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‘Disaster emergency’ in Asia-Pacific, warns ESCAP

A family takes refuge on a roadside in Sindh province in Pakistan, after fleeing their flood-hit home. (file)
© UNICEF/Asad Zaidi
A family takes refuge on a roadside in Sindh province in Pakistan, after fleeing their flood-hit home. (file)

‘Disaster emergency’ in Asia-Pacific, warns ESCAP

Climate and Environment

Asia and the Pacific has a “narrow window” to protect its hard-won gains, as climate change supercharges disasters and impacts billions there, the UN’s development body spanning the vast region said on Tuesday.

According to a new report from the UN Economic and Social Commission for Asia and the Pacific (ESCAP), in 2022 alone, over 140 disasters struck the region, leading to over 7,500 deaths.

They impacted 64 million people, and caused economic damage estimated at $57 billion.

Under a 2°C warming scenario, the ESCAP projects an increase in deaths and potential economic losses of more than $1 trillion, if there is no adequate response.

“As temperatures continue to rise, new disaster hotspots are emerging, and existing ones are intensifying,” Armida Salsiah Alisjahbana, Executive Secretary of ESCAP, said.

“A disaster emergency is underway, and we must fundamentally transform our approach to building resilience.”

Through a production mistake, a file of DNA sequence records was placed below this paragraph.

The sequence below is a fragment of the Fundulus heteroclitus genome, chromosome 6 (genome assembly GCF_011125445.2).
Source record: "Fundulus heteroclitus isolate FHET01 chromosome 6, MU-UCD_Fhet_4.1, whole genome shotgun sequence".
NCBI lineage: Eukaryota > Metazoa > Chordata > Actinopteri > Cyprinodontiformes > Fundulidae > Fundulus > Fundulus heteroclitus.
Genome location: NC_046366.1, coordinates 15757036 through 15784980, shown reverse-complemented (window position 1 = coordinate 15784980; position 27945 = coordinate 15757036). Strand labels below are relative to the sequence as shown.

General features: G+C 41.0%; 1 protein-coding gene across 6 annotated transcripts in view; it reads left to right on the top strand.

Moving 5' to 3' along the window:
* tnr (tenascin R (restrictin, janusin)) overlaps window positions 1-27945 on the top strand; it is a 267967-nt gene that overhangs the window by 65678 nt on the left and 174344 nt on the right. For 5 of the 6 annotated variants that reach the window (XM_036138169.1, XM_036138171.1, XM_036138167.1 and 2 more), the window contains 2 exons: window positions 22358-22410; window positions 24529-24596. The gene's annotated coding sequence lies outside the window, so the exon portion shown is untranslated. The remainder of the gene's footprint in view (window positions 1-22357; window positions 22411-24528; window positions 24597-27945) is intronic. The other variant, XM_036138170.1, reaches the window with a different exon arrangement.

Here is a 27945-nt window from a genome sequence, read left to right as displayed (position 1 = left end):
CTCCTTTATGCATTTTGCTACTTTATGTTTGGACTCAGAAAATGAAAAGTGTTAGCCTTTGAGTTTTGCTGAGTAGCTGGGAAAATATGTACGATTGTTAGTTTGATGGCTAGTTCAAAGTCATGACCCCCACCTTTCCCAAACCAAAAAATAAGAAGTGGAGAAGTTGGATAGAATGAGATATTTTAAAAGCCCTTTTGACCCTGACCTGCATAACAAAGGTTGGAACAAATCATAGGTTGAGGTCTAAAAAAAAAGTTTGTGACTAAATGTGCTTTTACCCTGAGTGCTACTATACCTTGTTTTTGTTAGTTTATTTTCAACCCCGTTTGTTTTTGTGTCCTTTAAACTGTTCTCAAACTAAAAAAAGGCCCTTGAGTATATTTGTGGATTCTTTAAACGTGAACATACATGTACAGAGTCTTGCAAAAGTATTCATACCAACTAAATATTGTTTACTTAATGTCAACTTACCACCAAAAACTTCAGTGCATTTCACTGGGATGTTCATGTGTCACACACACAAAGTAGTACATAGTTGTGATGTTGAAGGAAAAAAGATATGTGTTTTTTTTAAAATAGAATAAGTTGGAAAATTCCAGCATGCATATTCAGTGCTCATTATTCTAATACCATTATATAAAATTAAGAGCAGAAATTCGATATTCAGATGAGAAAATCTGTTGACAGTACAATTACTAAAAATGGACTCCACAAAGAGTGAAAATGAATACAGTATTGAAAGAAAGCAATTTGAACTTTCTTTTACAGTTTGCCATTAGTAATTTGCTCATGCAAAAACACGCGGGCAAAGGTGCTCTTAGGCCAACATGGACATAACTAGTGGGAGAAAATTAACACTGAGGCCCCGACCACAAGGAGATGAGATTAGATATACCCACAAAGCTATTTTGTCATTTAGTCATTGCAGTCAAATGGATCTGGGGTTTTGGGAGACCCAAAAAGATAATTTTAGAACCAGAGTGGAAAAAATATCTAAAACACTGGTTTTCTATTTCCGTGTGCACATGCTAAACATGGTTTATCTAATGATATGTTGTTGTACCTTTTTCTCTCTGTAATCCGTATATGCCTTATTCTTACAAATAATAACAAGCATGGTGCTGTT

Adaptation targets

The Asia-Pacific Disaster Report 2023, ESCAP’s flagship study on the changing patterns of disasters, their impacts, and building resilience, was launched at its Committee on Disaster Risk Reduction, which convenes governments, experts and stakeholders in the region.  

This year it’s targeting transformative adaptation, to better safeguard vulnerable households and livelihoods in disaster-prone hotspots, ESCAP said.

The Committee is also expected to endorse a regional strategy to have early warning services up and running for all by 2027, in line with the UN Secretary-General’s pledge.  

Harnessing innovation

New and evolving technologies, such as Artificial Intelligence (AI), big data, and cloud sourcing, also have a major role to play.

They are “very important and very strategic” for mitigating disaster risk, building resilience and strengthening climate action, Ms. Alisjahbana told UN News in an interview.


“These technologies can enhance our understanding of disaster patterns, bring early warning to all, and support decision making,” she added, referring to the latest update to ESCAP’s Disaster Risk and Resilience Portal, launched on Monday.

ESCAP’s mission

Informally known as the “parliament” of Asia-Pacific, ESCAP is one of UN’s five Regional Commissions focused on development in the region that is home to nearly two-thirds of the world’s population.

ESCAP’s 53 member States and 9 associate members span a geographic area from the Pacific island of Tuvalu in the east to Türkiye in the west, and Russia in the north to New Zealand in the south. Its non-regional members include France, the Netherlands, the UK and the US.

UN’s other Commissions cover West Asia, Africa, Europe, and Latin America and the Caribbean, respectively.